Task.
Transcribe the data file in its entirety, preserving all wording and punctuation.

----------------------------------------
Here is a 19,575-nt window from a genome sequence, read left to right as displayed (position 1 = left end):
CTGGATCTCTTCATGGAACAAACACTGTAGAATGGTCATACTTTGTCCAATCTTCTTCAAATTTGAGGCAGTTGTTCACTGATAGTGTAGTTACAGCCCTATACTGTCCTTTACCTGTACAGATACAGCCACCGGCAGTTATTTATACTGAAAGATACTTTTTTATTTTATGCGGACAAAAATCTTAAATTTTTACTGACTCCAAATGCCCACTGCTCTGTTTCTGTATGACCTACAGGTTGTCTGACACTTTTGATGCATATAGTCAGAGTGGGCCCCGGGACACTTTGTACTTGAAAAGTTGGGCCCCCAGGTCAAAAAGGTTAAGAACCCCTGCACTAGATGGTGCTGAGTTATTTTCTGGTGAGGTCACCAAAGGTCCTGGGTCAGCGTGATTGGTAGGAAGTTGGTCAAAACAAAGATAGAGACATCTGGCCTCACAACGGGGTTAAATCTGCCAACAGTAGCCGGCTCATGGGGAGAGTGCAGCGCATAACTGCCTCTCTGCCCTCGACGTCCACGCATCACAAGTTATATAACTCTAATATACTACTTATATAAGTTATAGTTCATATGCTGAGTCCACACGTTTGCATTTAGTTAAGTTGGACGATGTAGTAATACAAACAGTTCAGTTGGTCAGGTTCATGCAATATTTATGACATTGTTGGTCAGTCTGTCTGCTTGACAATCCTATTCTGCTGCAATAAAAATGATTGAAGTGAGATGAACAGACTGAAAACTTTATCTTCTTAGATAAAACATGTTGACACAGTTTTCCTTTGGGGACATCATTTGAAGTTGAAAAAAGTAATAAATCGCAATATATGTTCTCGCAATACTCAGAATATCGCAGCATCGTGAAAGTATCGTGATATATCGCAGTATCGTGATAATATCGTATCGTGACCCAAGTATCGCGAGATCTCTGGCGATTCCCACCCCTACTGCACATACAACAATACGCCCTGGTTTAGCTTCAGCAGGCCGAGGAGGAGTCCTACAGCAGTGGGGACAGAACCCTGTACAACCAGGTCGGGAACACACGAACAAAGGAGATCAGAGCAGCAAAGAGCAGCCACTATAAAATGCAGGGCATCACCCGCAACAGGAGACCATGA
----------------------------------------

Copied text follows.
Here is a 19,575-nt window from a genome sequence, read left to right as displayed (position 1 = left end):
CTGGATCTCTTCATGGAACAAACACTGTAGAATGGTCATACTTTGTCCAATCTTCTTCAAATTTGAGGCAGTTGTTCACTGATAGTGTAGTTACAGCCCTATACTGTCCTTTACCTGTACAGATACAGCCACCGGCAGTTATTTATACTGAAAGATACTTTTTTATTTTATGCGGACAAAAATCTTAAATTTTTACTGACTCCAAATGCCCACTGCTCTGTTTCTGTATGACCTACAGGTTGTCTGACACTTTTGATGCATATAGTCAGAGTGGGCCCCGGGACACTTTGTACTTGAAAAGTTGGGCCCCCAGGTCAAAAAGGTTAAGAACCCCTGCACTAGATGGTGCTGAGTTATTTTCTGGTGAGGTCACCAAAGGTCCTGGGTCAGCGTGATTGGTAGGAAGTTGGTCAAAACAAAGATAGAGACATCTGGCCTCACAACGGGGTTAAATCTGCCAACAGTAGCCGGCTCATGGGGAGAGTGCAGCGCATAACTGCCTCTCTGCCCTCGACGTCCACGCATCACAAGTTATATAACTCTAATATACTACTTATATAAGTTATAGTTCATATGCTGAGTCCACACGTTTGCATTTAGTTAAGTTGGACGATGTAGTAATACAAACAGTTCAGTTGGTCAGGTTCATGCAATATTTATGACATTGTTGGTCAGTCTGTCTGCTTGACAATCCTATTCTGCTGCAATAAAAATGATTGAAGTGAGATGAACAGACTGAAAACTTTATCTTCTTAGATAAAACATGTTGACACAGTTTTCCTTTGGGGACATCATTTGAAGTTGAAAAAAGTAATAAATCGCAATATATGTTCTCGCAATACTCAGAATATCGCAGCATCGTGAAAGTATCGTGATATATCGCAGTATCGTGATAATATCGTATCGTGACCCAAGTATCGCGAGATCTCTGGCGATTCCCACCCCTACTGCACATACAACAATACGCCCTGGTTTAGCTTCAGCAGGCCGAGGAGGAGTCCTACAGCAGTGGGGACAGAACCCTGTACAACCAGGTCGGGAACACACGAACAAAGGAGATCAGAGCAGCAAAGAGCAGCCACTATAAAATGCAGGGCATCACCCGCAACAGGAGACCATGA